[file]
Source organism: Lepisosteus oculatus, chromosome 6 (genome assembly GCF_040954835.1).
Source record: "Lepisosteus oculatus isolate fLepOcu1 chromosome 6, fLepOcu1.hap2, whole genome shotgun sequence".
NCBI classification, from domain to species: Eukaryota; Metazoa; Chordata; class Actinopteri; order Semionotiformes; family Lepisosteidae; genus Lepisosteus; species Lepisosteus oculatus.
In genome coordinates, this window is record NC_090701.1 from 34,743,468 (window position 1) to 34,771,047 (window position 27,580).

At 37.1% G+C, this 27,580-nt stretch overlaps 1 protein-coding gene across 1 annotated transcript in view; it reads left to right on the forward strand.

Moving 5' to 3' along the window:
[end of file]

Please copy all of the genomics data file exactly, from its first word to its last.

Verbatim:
Source organism: Lepisosteus oculatus, chromosome 6 (genome assembly GCF_040954835.1).
Source record: "Lepisosteus oculatus isolate fLepOcu1 chromosome 6, fLepOcu1.hap2, whole genome shotgun sequence".
NCBI classification, from domain to species: Eukaryota; Metazoa; Chordata; class Actinopteri; order Semionotiformes; family Lepisosteidae; genus Lepisosteus; species Lepisosteus oculatus.
In genome coordinates, this window is record NC_090701.1 from 34,743,468 (window position 1) to 34,771,047 (window position 27,580).

At 37.1% G+C, this 27,580-nt stretch overlaps 1 protein-coding gene across 1 annotated transcript in view; it reads left to right on the forward strand.

Moving 5' to 3' along the window: